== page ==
"Songs move through time, seeking their final form. What happens on that path is only partly up to the writer, the singer, the musicians. It may be partly up to the audience hearing the songs, watching them as they are performed, with the response of the audience, even of a single member of the audience, coming back to the performers…"—Greil Marcus, writing of "Bob Dylan, Master of Change," in the New York Times, October 13, 2016
FOR A NUMBER of days I've been working a few hours at re-notating a piece I wrote in 1974: Dates, a sort of chamber cantata for soprano and three instrumentalists, to Gertrude Stein's poem collection of that name.
The notation has not been easy, because the original notation is not completely conventional. Much of the piece is in mobile form, meaning that the musicians are given a certain amount of latitude as to just when they play their notes. (The name comes from Alexander Calder's hanging sculptures, whose shapes take various overlapping configurations literally depending on which way the wind blows. Marcel Duchamp referred to these sculptures, when they first appeared, as "mobiles," and the name stuck.) The notes themselves are stipulated, as well as the order in which they are played; but I wanted to give them precisely the freedom Greil suggests "songs" themselves have, the freedom to seek their own final form. "Final," it must be added, only provisionally, for that one performance.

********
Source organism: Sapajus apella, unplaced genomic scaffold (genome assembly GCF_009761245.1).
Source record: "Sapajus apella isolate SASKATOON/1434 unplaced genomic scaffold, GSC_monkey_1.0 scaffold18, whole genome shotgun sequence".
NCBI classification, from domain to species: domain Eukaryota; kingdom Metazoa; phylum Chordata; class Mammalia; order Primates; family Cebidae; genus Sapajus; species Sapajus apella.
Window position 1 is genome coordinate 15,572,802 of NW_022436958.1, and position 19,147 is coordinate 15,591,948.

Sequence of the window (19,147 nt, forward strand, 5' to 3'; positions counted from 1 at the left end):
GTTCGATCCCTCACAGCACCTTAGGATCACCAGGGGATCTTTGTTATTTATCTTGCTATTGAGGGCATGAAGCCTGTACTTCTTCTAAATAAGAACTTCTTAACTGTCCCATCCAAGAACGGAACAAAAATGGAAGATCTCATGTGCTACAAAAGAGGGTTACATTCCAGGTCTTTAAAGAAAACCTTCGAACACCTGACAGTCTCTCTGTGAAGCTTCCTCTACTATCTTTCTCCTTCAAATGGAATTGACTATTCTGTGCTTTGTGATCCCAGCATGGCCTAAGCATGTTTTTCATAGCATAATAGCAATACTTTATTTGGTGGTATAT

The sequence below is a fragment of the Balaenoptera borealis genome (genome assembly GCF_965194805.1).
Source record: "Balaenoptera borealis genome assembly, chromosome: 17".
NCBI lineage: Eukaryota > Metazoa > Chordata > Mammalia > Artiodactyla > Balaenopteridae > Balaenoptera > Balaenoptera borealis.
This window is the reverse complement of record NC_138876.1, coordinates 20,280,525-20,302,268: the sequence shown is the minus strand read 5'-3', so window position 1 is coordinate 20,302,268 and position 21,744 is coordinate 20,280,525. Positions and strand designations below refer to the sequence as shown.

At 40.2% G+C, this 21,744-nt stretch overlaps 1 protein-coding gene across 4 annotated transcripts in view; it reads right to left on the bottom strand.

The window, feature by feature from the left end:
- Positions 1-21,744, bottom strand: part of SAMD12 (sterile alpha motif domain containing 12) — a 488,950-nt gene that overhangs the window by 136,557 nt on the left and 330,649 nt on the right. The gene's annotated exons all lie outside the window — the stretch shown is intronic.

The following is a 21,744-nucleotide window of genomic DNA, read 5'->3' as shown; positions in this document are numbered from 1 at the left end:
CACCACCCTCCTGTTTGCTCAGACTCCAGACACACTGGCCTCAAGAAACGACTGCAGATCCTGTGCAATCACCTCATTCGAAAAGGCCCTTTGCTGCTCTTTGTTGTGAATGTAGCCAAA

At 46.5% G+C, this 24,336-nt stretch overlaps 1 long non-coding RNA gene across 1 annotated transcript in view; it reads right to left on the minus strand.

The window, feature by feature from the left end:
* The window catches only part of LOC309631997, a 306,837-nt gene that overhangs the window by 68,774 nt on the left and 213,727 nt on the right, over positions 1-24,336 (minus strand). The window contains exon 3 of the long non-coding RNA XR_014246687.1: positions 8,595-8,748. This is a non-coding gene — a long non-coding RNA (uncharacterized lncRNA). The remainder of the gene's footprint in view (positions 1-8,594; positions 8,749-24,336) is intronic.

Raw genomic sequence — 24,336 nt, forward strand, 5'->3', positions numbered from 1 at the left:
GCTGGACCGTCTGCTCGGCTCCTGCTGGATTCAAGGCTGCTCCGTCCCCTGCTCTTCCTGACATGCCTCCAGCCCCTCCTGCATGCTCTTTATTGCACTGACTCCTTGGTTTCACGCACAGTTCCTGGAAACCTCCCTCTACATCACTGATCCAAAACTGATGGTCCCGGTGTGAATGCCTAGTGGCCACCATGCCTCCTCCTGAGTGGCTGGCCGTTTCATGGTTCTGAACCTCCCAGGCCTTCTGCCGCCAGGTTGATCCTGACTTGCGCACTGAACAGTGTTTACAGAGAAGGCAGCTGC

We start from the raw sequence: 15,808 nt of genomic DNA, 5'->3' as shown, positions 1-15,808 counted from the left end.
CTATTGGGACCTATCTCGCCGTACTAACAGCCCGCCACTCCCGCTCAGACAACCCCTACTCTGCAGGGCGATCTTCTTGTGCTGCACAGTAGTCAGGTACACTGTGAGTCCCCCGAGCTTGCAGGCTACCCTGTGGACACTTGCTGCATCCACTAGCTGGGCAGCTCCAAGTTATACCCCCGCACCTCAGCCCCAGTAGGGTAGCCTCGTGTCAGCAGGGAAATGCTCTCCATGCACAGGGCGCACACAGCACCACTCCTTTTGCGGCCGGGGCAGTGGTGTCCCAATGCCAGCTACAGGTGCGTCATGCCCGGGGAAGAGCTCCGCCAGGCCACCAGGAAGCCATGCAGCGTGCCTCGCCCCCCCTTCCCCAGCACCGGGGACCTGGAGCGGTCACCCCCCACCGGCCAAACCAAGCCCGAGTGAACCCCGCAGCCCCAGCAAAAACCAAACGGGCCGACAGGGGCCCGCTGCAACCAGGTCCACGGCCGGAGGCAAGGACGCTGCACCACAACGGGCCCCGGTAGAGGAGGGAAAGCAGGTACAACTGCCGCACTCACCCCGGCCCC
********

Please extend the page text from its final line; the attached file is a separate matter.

Mobile form, like the related "open form," is of course one of the conventions that developed in the 1950s and '60s, when musical composition was finding new energies in its dissatisfaction with the constraints of traditional musical forms and organization of pitches (whether tonal or serial). You might call it is a conservative view of the indeterminacy of sounds pioneered by John Cage. I think of it as a way for the composer to moderate his authority and perhaps suppress his ego.
Perhaps there's an analogy with the method Stein employed to write her poetry. She worked late at night, alone of course, in the silence of her apartment, at her writing desk; but I believe she recalled words she'd heard or overheard in the course of the day, letting them appear as they would among other words taken from previously published sources, or in the continual process of meditation.
Dates was written for a concert I helped organize in February 1974 on the occasion of Stein's centennial birthday; but also for my friend the clarinetist Tom Rose, who needed a new piece to play for his postgraduate degree at Mills College, where I was then teaching. I added two other instrumentalists to the mix, both then also teaching there, both now alas no longer with us: the marvelous violinist Nathan Rubin, who doubled easily on viola, and the engaging yet serious percussionist Jack van der Wyk.
The cantata is in three movements and runs to nearly fourteen minutes in the one recording I have. (Since it is in mobile form the possible duration of the piece can vary within limits.) Today I'm sharing only a minute and a half of the piece, to illustrate the mobile-form concept. The score is reproduced above; you can listen to the excerpt here. (This performance features the late Judy Nelson, soprano, and the instrumentalists for whom the music was intended: Tom Rose, Nathan Rubin, Jack van der Wyk.)
The recorded excerpt opens with the last words of the fifth poem in the cycle, then immediately moves into the Trio shown above, on which the soprano superimposes the sixth poem:
Not a particle wader
Add send dishes.
I'll have more to say about Dates, perhaps, when I've finished notating the entire score. I reproduce below the original manuscript of this excerpt…